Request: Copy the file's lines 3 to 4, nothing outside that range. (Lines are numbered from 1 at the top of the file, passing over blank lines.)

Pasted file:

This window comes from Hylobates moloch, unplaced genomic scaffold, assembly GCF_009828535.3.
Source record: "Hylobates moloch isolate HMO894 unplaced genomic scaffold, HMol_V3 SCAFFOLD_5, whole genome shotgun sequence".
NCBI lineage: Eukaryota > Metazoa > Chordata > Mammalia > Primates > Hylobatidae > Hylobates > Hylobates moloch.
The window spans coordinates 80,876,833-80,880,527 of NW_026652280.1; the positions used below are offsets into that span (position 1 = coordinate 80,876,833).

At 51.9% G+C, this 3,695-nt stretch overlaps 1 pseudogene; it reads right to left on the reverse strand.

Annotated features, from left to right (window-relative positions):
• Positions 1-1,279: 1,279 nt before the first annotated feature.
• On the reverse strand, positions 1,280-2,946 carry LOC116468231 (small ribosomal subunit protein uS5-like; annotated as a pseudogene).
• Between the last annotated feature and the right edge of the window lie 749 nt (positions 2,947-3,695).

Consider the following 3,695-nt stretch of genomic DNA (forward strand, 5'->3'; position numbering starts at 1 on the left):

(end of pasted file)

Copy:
NCBI lineage: Eukaryota > Metazoa > Chordata > Mammalia > Primates > Hylobatidae > Hylobates > Hylobates moloch.
The window spans coordinates 80,876,833-80,880,527 of NW_026652280.1; the positions used below are offsets into that span (position 1 = coordinate 80,876,833).